It is best to wear solid heel work boots when doing squats. Such boots provide you with natural heel elevation and enable a better power transfer from your legs, in comparison to when you do them with soft heel running shoes.
In case of the latter, the power can be lost at the bottom as the shoes’ sole will get squished at the time of the push. In case you don’t have good quality work boots with you, you can try squatting barefoot. That way, you’ll not lose any of your power through soft shoes. When squatting barefoot, ensure that you set the racking collars slightly lower, so that you compensate for the absence of soles. In the unlikely event that you can neither use work boots nor go barefoot, make use of court shoes instead. Court shoes have a solid sole, and are sure to deliver good results.
2. Work your calf muscles
In case you lean a little too far while coming down towards the bottom of your squat, the problem may be the lack of your calves’ flexibility. Work on your calves prior to every squat session by stretching them for a minimum of 5 minutes.
3. Hands and grips
Your hands should be held fairly close to the shoulders when on the bar (just like they are when doing bench presses). Your elbows must be pointed downwards during the entire squat.
Holding the bar a little too wide will automatically result in your shoulders rotating internally (forward). The elbows will start pointing backwards, resulting in the bar rotating in forward direction as you descend down. The rotation of bar in the forward direction will make you lean over significantly, putting more pressure on your L4 and L5 (of your lower back’s lumbar area). Pointing the elbows downwards activates the external rotator muscles (shoulder muscles that get pulled backwards), which will prevent the bar from rolling in forward direction.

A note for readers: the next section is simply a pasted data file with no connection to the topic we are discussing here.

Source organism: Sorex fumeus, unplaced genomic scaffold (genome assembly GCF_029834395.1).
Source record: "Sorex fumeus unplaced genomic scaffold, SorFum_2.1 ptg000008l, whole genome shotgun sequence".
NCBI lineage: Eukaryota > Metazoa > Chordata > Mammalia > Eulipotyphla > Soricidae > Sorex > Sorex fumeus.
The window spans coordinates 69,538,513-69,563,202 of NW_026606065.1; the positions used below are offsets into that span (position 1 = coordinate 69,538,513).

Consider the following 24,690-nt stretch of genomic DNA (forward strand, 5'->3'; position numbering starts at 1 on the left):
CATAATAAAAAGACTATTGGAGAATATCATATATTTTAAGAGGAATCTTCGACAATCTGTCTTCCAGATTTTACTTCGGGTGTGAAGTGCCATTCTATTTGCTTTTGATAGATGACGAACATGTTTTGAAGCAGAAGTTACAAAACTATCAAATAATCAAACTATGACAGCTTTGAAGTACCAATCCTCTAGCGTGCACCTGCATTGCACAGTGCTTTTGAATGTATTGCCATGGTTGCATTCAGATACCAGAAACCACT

In the event that you find yourself leaning over repeatedly and getting the push from your forefoot a little too much, put pressure from your hands and rotate the bar in backward direction. As a result, the weight will come back onto your heels, thus improving your posture and balance. It’ll work your quads better and also prevent any possible injuries.
4. Trick to free yourself from the bottom lock
Try this trick any time you feel that you’re about to or have already gotten stuck at the bottom position of your squat. Put lots of pressure on your bar, as if you’re trying to snap it into half, on your back. Despite sounding counter-productive, when you do this while putting pressure on the bar simultaneously, it will result in a kind of an emergency stretch reflex inside your quads, thereby giving you an extra push from your bottom movement.
5. Bend your knees first
When lowering down during your squat, it is your knees that must bend first, closely followed by your trunk. A large majority of people descend with their glutes leading, followed by their knees. This puts strain on the glutes and back, instead of thighs.
6. Look forward and slightly upwards
It is important that you look a little upwards, and in forward direction while performing squats. Looking down will make your head go in forward direction. This is how the problem occurs – your lower back or lumbar area mimics your neck or cervical region with its positioning. If your cervical or neck gets flexed forward (when you look down), your lower back or lumbar area will also flex forward in order to match it (whereas it should ideally be held tightly and extended, making a sort of an arch).
7. Position yourself properly during the bottom movement of the squat
To get into a proper position while at the bottom of your squat, your elbows should be squeezed together behind the back and your lower back should be arched as you look up slightly. Doing so will forcibly bring your back into a proper position, apart from giving your back and rear deltoids a great workout.
8. Squatting with raised toes
People have a habit of doing their squats with raised heels. They should actually try the opposite, which is squatting with their toes raised. In order to do this successfully, it’s important for them to thoroughly stretch their calves outwards. If done correctly, this movement will maximize their glutes and hamstring involvement, while focusing on their lower quads. Squatting in this way and with high number of repetitions, employing a full range of motion, will increase the flow of blood to lower quads. Ensure that the toes aren’t raised excessively (it’s better to use a thin weight plate of 5 to 10 lbs.).
9. Pull up your toes
pull up your toes during squats To increase the involvement of your quad muscles, pull up your toes and touch them to the top of your shoes’ insides. Doing so will throw the pushback point towards the heels.
10. Give up that weight belt!